On August, 16, 2012, IBM announced that it had entered into a definitive agreement to acquire Texas Memory Systems (TMS).
TMS was arguably the first company to produce an all flash storage system. However, it was unable to sustain itself in the now hotly contested solid state storage systems (SSSS) market. Its competitors, Nimbus Data Systems, Pure Storage, Violin Memory, and most recently Skyera have taken much of the mindshare away from TMS.
In February, 2009, TMS and NetApp announced a partnership that NetApp would be supporting the TMS RamSan products behind its filers. But despite leveraging the NetApp name, TMS still was unable to shift the mindshare of users.
TMS had been a pioneer in flash storage technology and has a comprehensive portfolio of various all-flash products. This acquisition would allow IBM to offer its clients flash optimized storage infrastructure by integrating flash technology into a variety of IBM solutions, including storage, servers, software and PureSystems offerings.
This acquisition by IBM is demonstrative of its intent to own technologies rather than licensing them from others like it had done in years past. Neuralytix believes the combination the technologies in TMS, with IBM’s XIV, Storewise V7000, SONAS and its flagship DS8000 storage solutions will put IBM in the same camp as EMC and Oracle. It propels IBM from its other competitors, HP and Dell, both of whom continue to OEM technologies from other flash vendors.
For IBM, a big proponent of the Big Data market, owning a SSSS solution will also allow it to improve the time-to-value of its Big Data customers. Big Data is not a single technology, but the orchestration of many interdependent technologies. Performance is determined by the weakest link along the “data supply chain”.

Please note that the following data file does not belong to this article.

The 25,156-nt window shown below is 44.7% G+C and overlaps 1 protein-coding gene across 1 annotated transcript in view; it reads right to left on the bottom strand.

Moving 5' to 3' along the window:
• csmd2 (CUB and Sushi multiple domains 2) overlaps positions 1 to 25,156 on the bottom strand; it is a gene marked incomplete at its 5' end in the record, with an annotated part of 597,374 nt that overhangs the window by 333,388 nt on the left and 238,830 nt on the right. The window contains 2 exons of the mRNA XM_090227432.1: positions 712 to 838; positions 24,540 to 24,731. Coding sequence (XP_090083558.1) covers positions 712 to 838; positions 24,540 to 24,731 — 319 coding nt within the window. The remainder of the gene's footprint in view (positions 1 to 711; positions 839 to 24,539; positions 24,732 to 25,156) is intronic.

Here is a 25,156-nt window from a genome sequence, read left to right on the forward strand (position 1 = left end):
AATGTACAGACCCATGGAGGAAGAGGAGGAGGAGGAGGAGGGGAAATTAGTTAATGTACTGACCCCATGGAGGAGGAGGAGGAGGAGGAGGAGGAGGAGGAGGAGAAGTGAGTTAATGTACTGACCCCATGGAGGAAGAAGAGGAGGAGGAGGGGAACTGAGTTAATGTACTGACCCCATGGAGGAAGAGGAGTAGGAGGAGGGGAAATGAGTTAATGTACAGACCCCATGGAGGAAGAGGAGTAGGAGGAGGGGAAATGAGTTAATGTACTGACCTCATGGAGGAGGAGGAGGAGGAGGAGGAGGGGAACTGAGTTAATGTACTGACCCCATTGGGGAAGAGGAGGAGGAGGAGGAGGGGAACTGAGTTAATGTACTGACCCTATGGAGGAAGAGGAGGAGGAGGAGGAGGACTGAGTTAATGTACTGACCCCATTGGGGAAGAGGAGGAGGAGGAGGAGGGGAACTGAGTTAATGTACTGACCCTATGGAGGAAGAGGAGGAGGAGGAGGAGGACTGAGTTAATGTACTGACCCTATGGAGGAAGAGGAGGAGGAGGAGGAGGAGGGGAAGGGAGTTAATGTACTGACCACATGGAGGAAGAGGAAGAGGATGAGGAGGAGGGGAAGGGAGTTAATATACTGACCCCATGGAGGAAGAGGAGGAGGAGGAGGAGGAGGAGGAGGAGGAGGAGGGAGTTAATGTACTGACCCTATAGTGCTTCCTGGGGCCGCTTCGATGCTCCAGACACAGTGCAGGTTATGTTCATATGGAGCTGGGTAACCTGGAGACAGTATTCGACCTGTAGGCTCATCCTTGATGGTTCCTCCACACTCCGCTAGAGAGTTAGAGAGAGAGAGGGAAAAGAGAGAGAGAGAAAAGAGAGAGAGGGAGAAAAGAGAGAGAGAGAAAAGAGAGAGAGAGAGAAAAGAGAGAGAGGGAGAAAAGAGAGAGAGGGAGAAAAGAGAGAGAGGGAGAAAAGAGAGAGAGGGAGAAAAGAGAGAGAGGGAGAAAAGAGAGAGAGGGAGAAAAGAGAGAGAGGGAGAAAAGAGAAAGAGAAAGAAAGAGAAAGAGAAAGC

The ownership of SSSS technologies will obviously bolster IBM Storage.
IBM is unique in its position within the solid state storage market. Its own research arm, IBM Research is leading the development of alternative solid state storage technologies, including phase change memory (PCM). Owning the storage system technology will enable IBM to accelerate time-to-market for these new technologies, and not be reliant on its adoption by external partners or vendors.
As far as acquisitions are concerned, IBM is not known for its fast turnaround of the technologies it acquires. For example, it took IBM almost ten months between the acquisition of XIV and its re-release. During that time, IBM lost a
lot of the momentum and leadership that the XIV solution offered. Although Neuralytix believes that IBM today has regained all the lost ground. Time is of the essence here for IBM.